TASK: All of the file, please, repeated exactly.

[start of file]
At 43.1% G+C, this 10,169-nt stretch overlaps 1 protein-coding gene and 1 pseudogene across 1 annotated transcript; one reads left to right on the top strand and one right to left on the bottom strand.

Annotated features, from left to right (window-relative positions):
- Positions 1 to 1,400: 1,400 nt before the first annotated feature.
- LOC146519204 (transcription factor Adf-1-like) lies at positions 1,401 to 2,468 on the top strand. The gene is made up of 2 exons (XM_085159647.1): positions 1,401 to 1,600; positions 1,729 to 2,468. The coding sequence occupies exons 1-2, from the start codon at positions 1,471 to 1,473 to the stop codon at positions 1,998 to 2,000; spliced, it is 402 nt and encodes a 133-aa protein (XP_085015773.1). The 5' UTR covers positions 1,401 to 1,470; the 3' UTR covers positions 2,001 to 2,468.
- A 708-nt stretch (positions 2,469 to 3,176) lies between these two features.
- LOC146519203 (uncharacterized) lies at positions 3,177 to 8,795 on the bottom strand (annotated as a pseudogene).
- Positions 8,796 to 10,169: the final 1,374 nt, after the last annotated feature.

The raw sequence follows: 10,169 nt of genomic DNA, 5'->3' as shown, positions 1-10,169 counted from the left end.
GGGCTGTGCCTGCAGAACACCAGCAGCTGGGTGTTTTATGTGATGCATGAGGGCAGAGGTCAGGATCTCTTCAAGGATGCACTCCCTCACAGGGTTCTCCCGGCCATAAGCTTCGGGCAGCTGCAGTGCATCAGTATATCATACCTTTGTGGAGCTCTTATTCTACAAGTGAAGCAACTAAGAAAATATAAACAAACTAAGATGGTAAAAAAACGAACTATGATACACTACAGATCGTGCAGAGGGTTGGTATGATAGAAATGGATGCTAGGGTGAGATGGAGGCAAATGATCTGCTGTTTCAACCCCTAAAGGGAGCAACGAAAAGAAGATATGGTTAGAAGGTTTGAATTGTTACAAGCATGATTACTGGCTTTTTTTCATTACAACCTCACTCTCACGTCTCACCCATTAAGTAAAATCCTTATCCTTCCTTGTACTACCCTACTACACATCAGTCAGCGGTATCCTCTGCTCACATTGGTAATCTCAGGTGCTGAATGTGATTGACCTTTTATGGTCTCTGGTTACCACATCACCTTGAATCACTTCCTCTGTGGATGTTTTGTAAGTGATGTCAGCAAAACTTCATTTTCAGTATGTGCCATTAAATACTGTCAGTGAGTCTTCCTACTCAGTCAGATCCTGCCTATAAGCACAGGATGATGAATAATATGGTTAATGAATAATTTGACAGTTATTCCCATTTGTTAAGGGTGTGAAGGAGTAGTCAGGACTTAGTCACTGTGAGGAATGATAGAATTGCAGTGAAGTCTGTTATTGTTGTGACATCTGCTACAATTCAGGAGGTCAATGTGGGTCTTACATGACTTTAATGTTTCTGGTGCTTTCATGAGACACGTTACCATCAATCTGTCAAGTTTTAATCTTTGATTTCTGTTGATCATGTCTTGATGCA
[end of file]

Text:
At 43.1% G+C, this 10,169-nt stretch overlaps 1 protein-coding gene and 1 pseudogene across 1 annotated transcript; one reads left to right on the top strand and one right to left on the bottom strand.

Annotated features, from left to right (window-relative positions):
- Positions 1 to 1,400: 1,400 nt before the first annotated feature.
- LOC146519204 (transcription factor Adf-1-like) lies at positions 1,401 to 2,468 on the top strand. The gene is made up of 2 exons (XM_085159647.1): positions 1,401 to 1,600; positions 1,729 to 2,468. The coding sequence occupies exons 1-2, from the start codon at positions 1,471 to 1,473 to the stop codon at positions 1,998 to 2,000; spliced, it is 402 nt and encodes a 133-aa protein (XP_085015773.1). The 5' UTR covers positions 1,401 to 1,470; the 3' UTR covers positions 2,001 to 2,468.
- A 708-nt stretch (positions 2,469 to 3,176) lies between these two features.
- LOC146519203 (uncharacterized) lies at positions 3,177 to 8,795 on the bottom strand (annotated as a pseudogene).
- Positions 8,796 to 10,169: the final 1,374 nt, after the last annotated feature.

The raw sequence follows: 10,169 nt of genomic DNA, 5'->3' as shown, positions 1-10,169 counted from the left end.
GGGCTGTGCCTGCAGAACACCAGCAGCTGGGTGTTTTATGTGATGCATGAGGGCAGAGGTCAGGATCTCTTCAAGGATGCACTCCCTCACAGGGTTCTCCCGGCCATAAGCTTCGGGCAGCTGCAGTGCATCAGTATATCATACCTTTGTGGAGCTCTTATTCTACAAGTGAAGCAACTAAGAAAATATAAACAAACTAAGATGGTAAAAAAACGAACTATGATACACTACAGATCGTGCAGAGGGTTGGTATGATAGAAATGGATGCTAGGGTGAGATGGAGGCAAATGATCTGCTGTTTCAACCCCTAAAGGGAGCAACGAAAAGAAGATATGGTTAGAAGGTTTGAATTGTTACAAGCATGATTACTGGCTTTTTTTCATTACAACCTCACTCTCACGTCTCACCCATTAAGTAAAATCCTTATCCTTCCTTGTACTACCCTACTACACATCAGTCAGCGGTATCCTCTGCTCACATTGGTAATCTCAGGTGCTGAATGTGATTGACCTTTTATGGTCTCTGGTTACCACATCACCTTGAATCACTTCCTCTGTGGATGTTTTGTAAGTGATGTCAGCAAAACTTCATTTTCAGTATGTGCCATTAAATACTGTCAGTGAGTCTTCCTACTCAGTCAGATCCTGCCTATAAGCACAGGATGATGAATAATATGGTTAATGAATAATTTGACAGTTATTCCCATTTGTTAAGGGTGTGAAGGAGTAGTCAGGACTTAGTCACTGTGAGGAATGATAGAATTGCAGTGAAGTCTGTTATTGTTGTGACATCTGCTACAATTCAGGAGGTCAATGTGGGTCTTACATGACTTTAATGTTTCTGGTGCTTTCATGAGACACGTTACCATCAATCTGTCAAGTTTTAATCTTTGATTTCTGTTGATCATGTCTTGATGCA